Former vice president Al Gore gave what I believe
to be the most important political speech in my lifetime, and the New York
Times, "the newspaper of record," did not report it. Not even
For the New York Times, it was a nonevent that a former vice president
and presidential candidate, denied the presidency by one vote of the Supreme
Court, challenged the Bush administration for its illegalities, rending of the
Constitution and disrespect for the separation of powers.
So much for "the liberal press" that right-wingers rant about. If
a "liberal press" exists, the New York Times is certainly no
longer a member.
The Washington Post had a short report on Gore's address at Constitution
Hall, but the newspaper, if that is what it is, managed to dilute with sneers
the seriousness and urgency of the message that Gore brought to the country.
Gore's address is the first sign of leadership from the Democratic Party in
six years. This alone makes it a major news event. But not even his own party
took notice. According to reports, only one Democratic senator, Dianne Feinstein
(Calif.) was in the audience. One would have thought the entire Democratic congressional
delegation would have turned out in support of Gore's challenge to Bush's extraordinary
claims of power.
The lack of an opposition party makes the media vulnerable to intimidation
by a dictatorial-minded administration.
The New York Times' ownership suppressed for one year the leaked information
in the paper's possession that the Bush administration was violating the Foreign
Intelligence Surveillance Act and was spying on Americans without court warrants.
Had the New York Times not placed a gag in its reporter's mouth and suppressed
the story, Bush may have gone down in defeat as the new Richard M. Nixon. Clearly,
the New York Times is failing the obligations of a free press.
Bush is angry at the New York Times and at the government officials
who leaked the story that Bush illegally spied on American citizens. Both may
be prosecuted for making Bush's illegal behavior public. By ignoring Gore's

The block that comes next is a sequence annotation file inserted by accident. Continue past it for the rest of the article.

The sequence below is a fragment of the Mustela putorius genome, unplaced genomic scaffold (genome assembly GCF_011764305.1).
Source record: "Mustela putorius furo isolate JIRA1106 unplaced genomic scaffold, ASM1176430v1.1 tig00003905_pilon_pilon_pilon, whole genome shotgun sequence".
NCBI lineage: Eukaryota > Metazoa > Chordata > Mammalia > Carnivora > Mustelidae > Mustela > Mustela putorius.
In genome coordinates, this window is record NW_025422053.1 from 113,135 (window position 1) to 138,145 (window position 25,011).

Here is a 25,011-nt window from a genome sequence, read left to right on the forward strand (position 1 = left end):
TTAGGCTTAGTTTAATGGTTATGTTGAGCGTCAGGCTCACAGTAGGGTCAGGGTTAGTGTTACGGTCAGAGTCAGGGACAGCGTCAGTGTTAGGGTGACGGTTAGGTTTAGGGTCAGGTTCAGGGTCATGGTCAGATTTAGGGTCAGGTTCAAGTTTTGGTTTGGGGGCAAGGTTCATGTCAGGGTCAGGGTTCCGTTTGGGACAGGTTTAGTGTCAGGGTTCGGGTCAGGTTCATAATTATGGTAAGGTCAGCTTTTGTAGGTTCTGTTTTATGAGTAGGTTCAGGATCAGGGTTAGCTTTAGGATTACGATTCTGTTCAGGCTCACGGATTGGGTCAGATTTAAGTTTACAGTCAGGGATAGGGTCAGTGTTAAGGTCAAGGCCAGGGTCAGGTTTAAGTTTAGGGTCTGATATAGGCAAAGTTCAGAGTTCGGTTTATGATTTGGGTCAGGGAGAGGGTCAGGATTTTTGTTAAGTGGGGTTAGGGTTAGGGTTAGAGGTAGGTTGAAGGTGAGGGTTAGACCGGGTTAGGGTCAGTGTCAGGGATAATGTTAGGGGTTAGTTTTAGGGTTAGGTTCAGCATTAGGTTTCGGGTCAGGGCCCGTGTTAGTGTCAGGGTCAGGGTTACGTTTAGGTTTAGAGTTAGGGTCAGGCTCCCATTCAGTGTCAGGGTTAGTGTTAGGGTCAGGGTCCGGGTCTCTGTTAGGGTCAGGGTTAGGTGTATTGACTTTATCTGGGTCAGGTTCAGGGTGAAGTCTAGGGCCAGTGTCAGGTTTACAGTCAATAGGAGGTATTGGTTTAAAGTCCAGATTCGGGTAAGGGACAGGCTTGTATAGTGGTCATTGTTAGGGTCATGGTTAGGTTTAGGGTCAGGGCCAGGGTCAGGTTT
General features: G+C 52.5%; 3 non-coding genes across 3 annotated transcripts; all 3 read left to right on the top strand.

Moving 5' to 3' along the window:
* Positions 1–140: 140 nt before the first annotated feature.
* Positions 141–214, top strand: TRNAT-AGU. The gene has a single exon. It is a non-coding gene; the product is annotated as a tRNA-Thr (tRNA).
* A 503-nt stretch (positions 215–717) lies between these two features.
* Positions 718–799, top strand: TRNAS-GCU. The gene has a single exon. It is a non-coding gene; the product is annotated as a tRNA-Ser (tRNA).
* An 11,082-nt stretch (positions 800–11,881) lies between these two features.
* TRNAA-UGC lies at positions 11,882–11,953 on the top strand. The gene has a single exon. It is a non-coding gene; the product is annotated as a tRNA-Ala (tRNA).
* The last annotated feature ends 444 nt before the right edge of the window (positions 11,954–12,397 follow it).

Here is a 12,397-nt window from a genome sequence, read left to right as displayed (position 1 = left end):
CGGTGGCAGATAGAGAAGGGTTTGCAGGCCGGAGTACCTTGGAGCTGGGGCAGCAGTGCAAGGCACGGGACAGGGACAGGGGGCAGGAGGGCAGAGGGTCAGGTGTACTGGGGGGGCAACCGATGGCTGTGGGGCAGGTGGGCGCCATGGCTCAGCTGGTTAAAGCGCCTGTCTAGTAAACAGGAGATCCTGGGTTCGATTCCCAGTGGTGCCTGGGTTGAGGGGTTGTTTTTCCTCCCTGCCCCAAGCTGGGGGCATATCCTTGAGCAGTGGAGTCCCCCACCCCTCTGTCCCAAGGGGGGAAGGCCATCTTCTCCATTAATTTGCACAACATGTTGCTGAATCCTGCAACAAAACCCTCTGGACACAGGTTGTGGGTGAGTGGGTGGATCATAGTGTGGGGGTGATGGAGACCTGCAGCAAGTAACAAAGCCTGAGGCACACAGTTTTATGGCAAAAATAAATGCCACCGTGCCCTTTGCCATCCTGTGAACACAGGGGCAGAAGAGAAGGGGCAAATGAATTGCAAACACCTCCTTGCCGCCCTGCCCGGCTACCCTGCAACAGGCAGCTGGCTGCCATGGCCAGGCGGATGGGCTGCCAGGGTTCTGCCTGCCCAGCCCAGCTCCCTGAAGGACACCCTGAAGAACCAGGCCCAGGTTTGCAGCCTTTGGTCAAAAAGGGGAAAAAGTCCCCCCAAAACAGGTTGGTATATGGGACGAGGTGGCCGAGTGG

speech, is the New York Times signaling to Bush that the newspaper is
willing to be a lap dog in exchange for not being prosecuted?
With the U.S. media now highly concentrated in a few corporate hands, has the
Democratic Party reached the conclusion that opposition is no longer possible?
Once Bush places Sam Alito on the Supreme Court, he will have a high-court
majority friendly to his claims that his executive powers are not constrained
by congressional statutes or judicial rulings. Once a president is held to be
above the law, whether for reasons of his role as commander in chief or any
other, he can no longer be held accountable.
Conservatives should fear this more than anyone. The separation of powers and
our civil liberties are our most precious property rights. They are our
patrimony from the Founding Fathers. We are stewards of these rights, which
we hold in trust for our descendants. How can any conservative fail to realize
that Bush's attack on these rights is the ultimate attack on property? It is
astonishing to watch conservatives wave the flag while they are transformed
into subjects to be dealt with as presidential authority decides.
Gore challenged the American people to step up to the task of defending the
Constitution, a task abandoned by the media, the law schools, and the Democratic
and Republican parties. If we fail, darkness will close around us.